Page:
Up, make us gods.--Rather, make us a god. The religious condition of the Israelites during the sojourn in Egypt has been so entirely passed over in the previous narrative, that this request comes upon us as a surprise and a shock. True, there have been warnings against idolatry, reiterated warnings (Exodus 20:4-5; Exodus 20:23; Exodus 23:32-33), but no tendency towards it has manifested itself, no hint has been given that it was an immediate and pressing danger. When, however, we carefully scrutinise the rest of Scripture, we find reason to believe that a leaning towards idolatry had, in point of fact, shown itself among the people while they were in Egypt, and had even attained some considerable development. (See Leviticus 17:7; Joshua 24:14; Ezekiel 20:8; Ezekiel 23:3.) This tendency had been checked by the series of extraordinary manifestations which had accompanied the exodus. Now, however, in the absence of Moses, in the uncertainty which prevailed as to whether he still lived or not, and in the withdrawal from the camp of that Divine Presence which had hitherto gone before them, the idolatrous instinct once more came to the front. The cry was raised, "make us a god"--make us something to take the place of the pillar of the cloud, something visible, tangible, on which we can believe the Divine Presence to rest, and which may "go before us" and conduct us.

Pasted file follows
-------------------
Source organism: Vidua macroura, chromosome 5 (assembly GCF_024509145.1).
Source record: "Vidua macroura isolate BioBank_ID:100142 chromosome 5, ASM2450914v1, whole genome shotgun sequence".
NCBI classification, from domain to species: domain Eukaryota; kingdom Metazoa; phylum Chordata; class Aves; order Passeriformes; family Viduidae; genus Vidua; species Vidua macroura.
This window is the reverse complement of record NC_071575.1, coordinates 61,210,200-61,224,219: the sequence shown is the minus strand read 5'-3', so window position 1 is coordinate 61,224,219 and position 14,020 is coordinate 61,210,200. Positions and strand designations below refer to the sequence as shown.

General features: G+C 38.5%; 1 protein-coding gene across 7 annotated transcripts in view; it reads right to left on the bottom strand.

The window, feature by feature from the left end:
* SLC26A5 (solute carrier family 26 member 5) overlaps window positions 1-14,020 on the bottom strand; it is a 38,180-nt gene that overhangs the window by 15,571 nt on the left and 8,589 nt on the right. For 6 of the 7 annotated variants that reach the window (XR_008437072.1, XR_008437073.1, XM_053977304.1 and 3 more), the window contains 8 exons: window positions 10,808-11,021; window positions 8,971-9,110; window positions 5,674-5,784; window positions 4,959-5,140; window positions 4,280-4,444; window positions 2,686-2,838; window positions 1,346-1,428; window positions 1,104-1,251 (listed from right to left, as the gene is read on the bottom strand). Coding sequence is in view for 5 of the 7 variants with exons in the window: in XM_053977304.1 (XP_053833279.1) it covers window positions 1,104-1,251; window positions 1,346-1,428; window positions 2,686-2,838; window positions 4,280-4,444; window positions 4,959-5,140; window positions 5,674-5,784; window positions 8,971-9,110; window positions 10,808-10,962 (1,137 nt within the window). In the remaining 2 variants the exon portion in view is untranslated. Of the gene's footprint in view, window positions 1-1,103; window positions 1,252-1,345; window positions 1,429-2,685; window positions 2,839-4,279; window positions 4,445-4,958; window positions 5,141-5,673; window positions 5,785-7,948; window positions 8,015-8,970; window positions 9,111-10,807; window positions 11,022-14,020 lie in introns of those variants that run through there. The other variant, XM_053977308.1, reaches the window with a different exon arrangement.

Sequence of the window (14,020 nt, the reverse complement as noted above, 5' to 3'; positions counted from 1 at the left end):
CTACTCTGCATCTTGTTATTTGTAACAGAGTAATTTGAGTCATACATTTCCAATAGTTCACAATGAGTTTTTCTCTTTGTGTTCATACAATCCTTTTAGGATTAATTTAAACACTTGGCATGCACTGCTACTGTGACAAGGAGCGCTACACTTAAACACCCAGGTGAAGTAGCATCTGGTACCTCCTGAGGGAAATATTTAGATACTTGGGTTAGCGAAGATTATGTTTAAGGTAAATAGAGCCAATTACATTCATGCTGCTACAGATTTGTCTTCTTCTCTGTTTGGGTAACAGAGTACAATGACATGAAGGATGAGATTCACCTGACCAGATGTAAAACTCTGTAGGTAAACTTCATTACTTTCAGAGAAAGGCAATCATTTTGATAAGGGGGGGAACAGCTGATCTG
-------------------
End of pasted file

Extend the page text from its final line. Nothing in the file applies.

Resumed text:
This Moses, the man that brought us up . . . --Contemptuous words, showing how short-lived is human gratitude, and even human respect. An absence of less than six weeks, and a belief that he was no more, had sufficed to change the great deliverer into "this Moses, the man who brought us up."